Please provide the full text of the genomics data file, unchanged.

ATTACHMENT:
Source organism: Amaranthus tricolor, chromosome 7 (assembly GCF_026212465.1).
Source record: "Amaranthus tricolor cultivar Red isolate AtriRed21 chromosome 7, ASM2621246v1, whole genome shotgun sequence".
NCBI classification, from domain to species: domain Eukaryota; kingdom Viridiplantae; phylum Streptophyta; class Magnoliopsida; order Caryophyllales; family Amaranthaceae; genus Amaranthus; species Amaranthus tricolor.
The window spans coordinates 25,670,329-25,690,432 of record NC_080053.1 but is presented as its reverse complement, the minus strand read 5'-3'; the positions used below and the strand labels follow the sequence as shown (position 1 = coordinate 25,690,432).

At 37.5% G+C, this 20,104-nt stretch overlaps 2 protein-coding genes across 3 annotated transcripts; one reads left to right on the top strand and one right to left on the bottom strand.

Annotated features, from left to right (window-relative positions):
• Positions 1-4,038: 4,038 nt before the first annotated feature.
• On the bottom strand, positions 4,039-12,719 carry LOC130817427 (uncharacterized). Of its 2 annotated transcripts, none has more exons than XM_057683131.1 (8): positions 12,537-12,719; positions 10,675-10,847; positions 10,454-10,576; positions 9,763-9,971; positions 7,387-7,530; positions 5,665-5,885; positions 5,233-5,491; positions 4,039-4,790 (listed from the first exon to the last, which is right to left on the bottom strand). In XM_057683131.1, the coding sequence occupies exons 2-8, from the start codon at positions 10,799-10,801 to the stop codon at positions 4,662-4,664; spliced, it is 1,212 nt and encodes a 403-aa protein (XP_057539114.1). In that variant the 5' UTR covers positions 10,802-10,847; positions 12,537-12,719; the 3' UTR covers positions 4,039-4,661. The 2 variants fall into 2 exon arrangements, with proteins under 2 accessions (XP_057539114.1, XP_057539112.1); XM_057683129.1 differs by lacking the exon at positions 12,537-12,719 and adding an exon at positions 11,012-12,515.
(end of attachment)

Source organism: Amaranthus tricolor, chromosome 7 (assembly GCF_026212465.1).
Source record: "Amaranthus tricolor cultivar Red isolate AtriRed21 chromosome 7, ASM2621246v1, whole genome shotgun sequence".
NCBI classification, from domain to species: domain Eukaryota; kingdom Viridiplantae; phylum Streptophyta; class Magnoliopsida; order Caryophyllales; family Amaranthaceae; genus Amaranthus; species Amaranthus tricolor.
The window spans coordinates 25,670,329-25,690,432 of record NC_080053.1 but is presented as its reverse complement, the minus strand read 5'-3'; the positions used below and the strand labels follow the sequence as shown (position 1 = coordinate 25,690,432).

At 37.5% G+C, this 20,104-nt stretch overlaps 2 protein-coding genes across 3 annotated transcripts; one reads left to right on the top strand and one right to left on the bottom strand.

Annotated features, from left to right (window-relative positions):
• Positions 1-4,038: 4,038 nt before the first annotated feature.
• On the bottom strand, positions 4,039-12,719 carry LOC130817427 (uncharacterized). Of its 2 annotated transcripts, none has more exons than XM_057683131.1 (8): positions 12,537-12,719; positions 10,675-10,847; positions 10,454-10,576; positions 9,763-9,971; positions 7,387-7,530; positions 5,665-5,885; positions 5,233-5,491; positions 4,039-4,790 (listed from the first exon to the last, which is right to left on the bottom strand). In XM_057683131.1, the coding sequence occupies exons 2-8, from the start codon at positions 10,799-10,801 to the stop codon at positions 4,662-4,664; spliced, it is 1,212 nt and encodes a 403-aa protein (XP_057539114.1). In that variant the 5' UTR covers positions 10,802-10,847; positions 12,537-12,719; the 3' UTR covers positions 4,039-4,661. The 2 variants fall into 2 exon arrangements, with proteins under 2 accessions (XP_057539114.1, XP_057539112.1); XM_057683129.1 differs by lacking the exon at positions 12,537-12,719 and adding an exon at positions 11,012-12,515.